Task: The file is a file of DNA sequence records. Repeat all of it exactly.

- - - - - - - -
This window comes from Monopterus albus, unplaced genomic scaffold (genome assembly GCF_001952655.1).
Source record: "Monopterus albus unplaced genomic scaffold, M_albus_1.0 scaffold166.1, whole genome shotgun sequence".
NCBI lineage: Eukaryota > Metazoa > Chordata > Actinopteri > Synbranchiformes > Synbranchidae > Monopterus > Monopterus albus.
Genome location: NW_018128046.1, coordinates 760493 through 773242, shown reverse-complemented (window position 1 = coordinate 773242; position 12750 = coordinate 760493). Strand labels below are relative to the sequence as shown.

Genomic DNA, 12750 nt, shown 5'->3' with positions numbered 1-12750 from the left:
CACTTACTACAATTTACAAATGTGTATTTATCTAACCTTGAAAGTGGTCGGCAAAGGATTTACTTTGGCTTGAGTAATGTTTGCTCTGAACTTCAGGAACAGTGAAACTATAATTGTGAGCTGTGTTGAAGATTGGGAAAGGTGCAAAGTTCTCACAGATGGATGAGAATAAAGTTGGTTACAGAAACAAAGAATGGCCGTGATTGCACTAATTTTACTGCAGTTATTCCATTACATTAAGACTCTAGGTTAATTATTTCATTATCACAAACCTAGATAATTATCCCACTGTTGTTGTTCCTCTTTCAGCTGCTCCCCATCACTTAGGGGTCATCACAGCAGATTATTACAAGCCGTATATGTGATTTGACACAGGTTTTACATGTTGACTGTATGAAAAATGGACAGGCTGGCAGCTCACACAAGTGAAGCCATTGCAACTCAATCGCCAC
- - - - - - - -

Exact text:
This window comes from Monopterus albus, unplaced genomic scaffold (genome assembly GCF_001952655.1).
Source record: "Monopterus albus unplaced genomic scaffold, M_albus_1.0 scaffold166.1, whole genome shotgun sequence".
NCBI lineage: Eukaryota > Metazoa > Chordata > Actinopteri > Synbranchiformes > Synbranchidae > Monopterus > Monopterus albus.
Genome location: NW_018128046.1, coordinates 760493 through 773242, shown reverse-complemented (window position 1 = coordinate 773242; position 12750 = coordinate 760493). Strand labels below are relative to the sequence as shown.

Genomic DNA, 12750 nt, shown 5'->3' with positions numbered 1-12750 from the left:
CACTTACTACAATTTACAAATGTGTATTTATCTAACCTTGAAAGTGGTCGGCAAAGGATTTACTTTGGCTTGAGTAATGTTTGCTCTGAACTTCAGGAACAGTGAAACTATAATTGTGAGCTGTGTTGAAGATTGGGAAAGGTGCAAAGTTCTCACAGATGGATGAGAATAAAGTTGGTTACAGAAACAAAGAATGGCCGTGATTGCACTAATTTTACTGCAGTTATTCCATTACATTAAGACTCTAGGTTAATTATTTCATTATCACAAACCTAGATAATTATCCCACTGTTGTTGTTCCTCTTTCAGCTGCTCCCCATCACTTAGGGGTCATCACAGCAGATTATTACAAGCCGTATATGTGATTTGACACAGGTTTTACATGTTGACTGTATGAAAAATGGACAGGCTGGCAGCTCACACAAGTGAAGCCATTGCAACTCAATCGCCAC